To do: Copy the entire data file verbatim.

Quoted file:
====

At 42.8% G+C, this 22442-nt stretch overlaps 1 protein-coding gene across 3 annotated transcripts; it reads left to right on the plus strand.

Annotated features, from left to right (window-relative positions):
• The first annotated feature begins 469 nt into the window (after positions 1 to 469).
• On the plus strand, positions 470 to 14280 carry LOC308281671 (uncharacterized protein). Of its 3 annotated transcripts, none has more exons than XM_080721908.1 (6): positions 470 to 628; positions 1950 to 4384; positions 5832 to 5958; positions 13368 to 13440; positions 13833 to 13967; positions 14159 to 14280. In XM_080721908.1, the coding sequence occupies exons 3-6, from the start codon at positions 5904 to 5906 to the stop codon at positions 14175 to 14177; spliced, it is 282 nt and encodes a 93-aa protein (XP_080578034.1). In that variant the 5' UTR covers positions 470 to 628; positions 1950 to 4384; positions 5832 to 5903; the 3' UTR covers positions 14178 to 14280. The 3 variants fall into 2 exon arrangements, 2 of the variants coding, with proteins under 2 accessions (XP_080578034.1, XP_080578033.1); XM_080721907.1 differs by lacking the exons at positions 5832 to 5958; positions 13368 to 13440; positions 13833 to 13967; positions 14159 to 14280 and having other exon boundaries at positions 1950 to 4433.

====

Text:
At 42.8% G+C, this 22442-nt stretch overlaps 1 protein-coding gene across 3 annotated transcripts; it reads left to right on the plus strand.

Annotated features, from left to right (window-relative positions):
• The first annotated feature begins 469 nt into the window (after positions 1 to 469).
• On the plus strand, positions 470 to 14280 carry LOC308281671 (uncharacterized protein). Of its 3 annotated transcripts, none has more exons than XM_080721908.1 (6): positions 470 to 628; positions 1950 to 4384; positions 5832 to 5958; positions 13368 to 13440; positions 13833 to 13967; positions 14159 to 14280. In XM_080721908.1, the coding sequence occupies exons 3-6, from the start codon at positions 5904 to 5906 to the stop codon at positions 14175 to 14177; spliced, it is 282 nt and encodes a 93-aa protein (XP_080578034.1). In that variant the 5' UTR covers positions 470 to 628; positions 1950 to 4384; positions 5832 to 5903; the 3' UTR covers positions 14178 to 14280. The 3 variants fall into 2 exon arrangements, 2 of the variants coding, with proteins under 2 accessions (XP_080578034.1, XP_080578033.1); XM_080721907.1 differs by lacking the exons at positions 5832 to 5958; positions 13368 to 13440; positions 13833 to 13967; positions 14159 to 14280 and having other exon boundaries at positions 1950 to 4433.